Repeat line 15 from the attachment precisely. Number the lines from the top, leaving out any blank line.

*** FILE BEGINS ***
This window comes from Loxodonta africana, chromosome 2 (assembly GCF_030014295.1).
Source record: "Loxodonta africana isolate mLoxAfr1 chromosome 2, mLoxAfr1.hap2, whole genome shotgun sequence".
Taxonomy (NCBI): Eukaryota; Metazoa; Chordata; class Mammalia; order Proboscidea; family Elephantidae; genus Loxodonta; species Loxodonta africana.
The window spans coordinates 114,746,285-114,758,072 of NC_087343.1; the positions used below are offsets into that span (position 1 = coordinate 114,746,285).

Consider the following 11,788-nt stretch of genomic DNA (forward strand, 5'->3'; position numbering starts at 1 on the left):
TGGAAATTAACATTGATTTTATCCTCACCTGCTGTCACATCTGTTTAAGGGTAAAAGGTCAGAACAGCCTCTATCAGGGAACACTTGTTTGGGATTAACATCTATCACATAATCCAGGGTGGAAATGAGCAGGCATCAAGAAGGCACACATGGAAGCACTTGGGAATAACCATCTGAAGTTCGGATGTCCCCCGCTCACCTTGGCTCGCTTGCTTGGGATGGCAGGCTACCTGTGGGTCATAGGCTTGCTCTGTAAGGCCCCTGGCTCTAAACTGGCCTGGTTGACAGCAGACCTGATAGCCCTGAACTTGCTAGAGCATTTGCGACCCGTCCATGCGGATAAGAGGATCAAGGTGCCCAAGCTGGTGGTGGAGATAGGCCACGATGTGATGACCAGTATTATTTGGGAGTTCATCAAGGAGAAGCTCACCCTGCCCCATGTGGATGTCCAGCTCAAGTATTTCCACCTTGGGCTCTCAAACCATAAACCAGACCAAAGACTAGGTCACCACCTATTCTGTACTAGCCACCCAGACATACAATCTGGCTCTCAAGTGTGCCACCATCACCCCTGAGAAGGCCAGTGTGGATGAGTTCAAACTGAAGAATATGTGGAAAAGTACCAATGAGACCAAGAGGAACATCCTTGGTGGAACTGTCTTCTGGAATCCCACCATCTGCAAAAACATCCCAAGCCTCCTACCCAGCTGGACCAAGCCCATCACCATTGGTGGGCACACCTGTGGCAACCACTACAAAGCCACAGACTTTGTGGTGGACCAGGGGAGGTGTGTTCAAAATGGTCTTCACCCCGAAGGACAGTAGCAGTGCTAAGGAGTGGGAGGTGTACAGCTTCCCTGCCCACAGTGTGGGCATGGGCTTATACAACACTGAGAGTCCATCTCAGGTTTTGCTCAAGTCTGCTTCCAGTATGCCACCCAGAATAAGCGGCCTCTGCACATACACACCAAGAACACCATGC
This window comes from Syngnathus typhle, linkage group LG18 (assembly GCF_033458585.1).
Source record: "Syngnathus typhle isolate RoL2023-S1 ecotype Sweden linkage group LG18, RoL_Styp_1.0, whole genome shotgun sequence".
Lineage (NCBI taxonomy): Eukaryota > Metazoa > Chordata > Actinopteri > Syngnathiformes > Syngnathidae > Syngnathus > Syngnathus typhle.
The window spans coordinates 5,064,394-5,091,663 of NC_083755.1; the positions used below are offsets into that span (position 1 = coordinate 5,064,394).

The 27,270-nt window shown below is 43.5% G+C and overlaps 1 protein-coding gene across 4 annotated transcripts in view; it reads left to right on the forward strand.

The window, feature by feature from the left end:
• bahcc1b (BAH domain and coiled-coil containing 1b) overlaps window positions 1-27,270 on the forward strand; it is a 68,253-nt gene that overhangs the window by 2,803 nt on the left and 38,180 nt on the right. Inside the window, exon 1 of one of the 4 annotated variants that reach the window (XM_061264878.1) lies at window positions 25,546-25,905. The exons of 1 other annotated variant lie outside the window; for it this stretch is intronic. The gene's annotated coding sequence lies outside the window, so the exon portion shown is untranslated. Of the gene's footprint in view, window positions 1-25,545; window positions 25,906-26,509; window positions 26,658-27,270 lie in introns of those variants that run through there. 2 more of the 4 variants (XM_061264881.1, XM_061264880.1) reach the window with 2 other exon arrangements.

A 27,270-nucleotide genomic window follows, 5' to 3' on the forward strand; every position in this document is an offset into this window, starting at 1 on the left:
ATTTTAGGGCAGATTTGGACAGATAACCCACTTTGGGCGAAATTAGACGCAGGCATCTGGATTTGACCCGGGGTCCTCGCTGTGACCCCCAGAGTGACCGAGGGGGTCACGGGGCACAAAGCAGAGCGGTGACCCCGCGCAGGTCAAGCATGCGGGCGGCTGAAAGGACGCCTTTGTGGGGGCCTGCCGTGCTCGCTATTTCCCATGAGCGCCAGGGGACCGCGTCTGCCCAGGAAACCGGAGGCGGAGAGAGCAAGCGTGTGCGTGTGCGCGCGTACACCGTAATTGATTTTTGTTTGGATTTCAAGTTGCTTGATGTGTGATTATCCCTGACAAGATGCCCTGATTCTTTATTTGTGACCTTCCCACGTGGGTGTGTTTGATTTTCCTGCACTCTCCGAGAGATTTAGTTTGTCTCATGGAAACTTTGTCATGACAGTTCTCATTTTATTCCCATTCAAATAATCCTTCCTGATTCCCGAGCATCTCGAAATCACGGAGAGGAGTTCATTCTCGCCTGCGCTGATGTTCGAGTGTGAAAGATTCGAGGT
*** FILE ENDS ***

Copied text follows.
ATTTTAGGGCAGATTTGGACAGATAACCCACTTTGGGCGAAATTAGACGCAGGCATCTGGATTTGACCCGGGGTCCTCGCTGTGACCCCCAGAGTGACCGAGGGGGTCACGGGGCACAAAGCAGAGCGGTGACCCCGCGCAGGTCAAGCATGCGGGCGGCTGAAAGGACGCCTTTGTGGGGGCCTGCCGTGCTCGCTATTTCCCATGAGCGCCAGGGGACCGCGTCTGCCCAGGAAACCGGAGGCGGAGAGAGCAAGCGTGTGCGTGTGCGCGCGTACACCGTAATTGATTTTTGTTTGGATTTCAAGTTGCTTGATGTGTGATTATCCCTGACAAGATGCCCTGATTCTTTATTTGTGACCTTCCCACGTGGGTGTGTTTGATTTTCCTGCACTCTCCGAGAGATTTAGTTTGTCTCATGGAAACTTTGTCATGACAGTTCTCATTTTATTCCCATTCAAATAATCCTTCCTGATTCCCGAGCATCTCGAAATCACGGAGAGGAGTTCATTCTCGCCTGCGCTGATGTTCGAGTGTGAAAGATTCGAGGT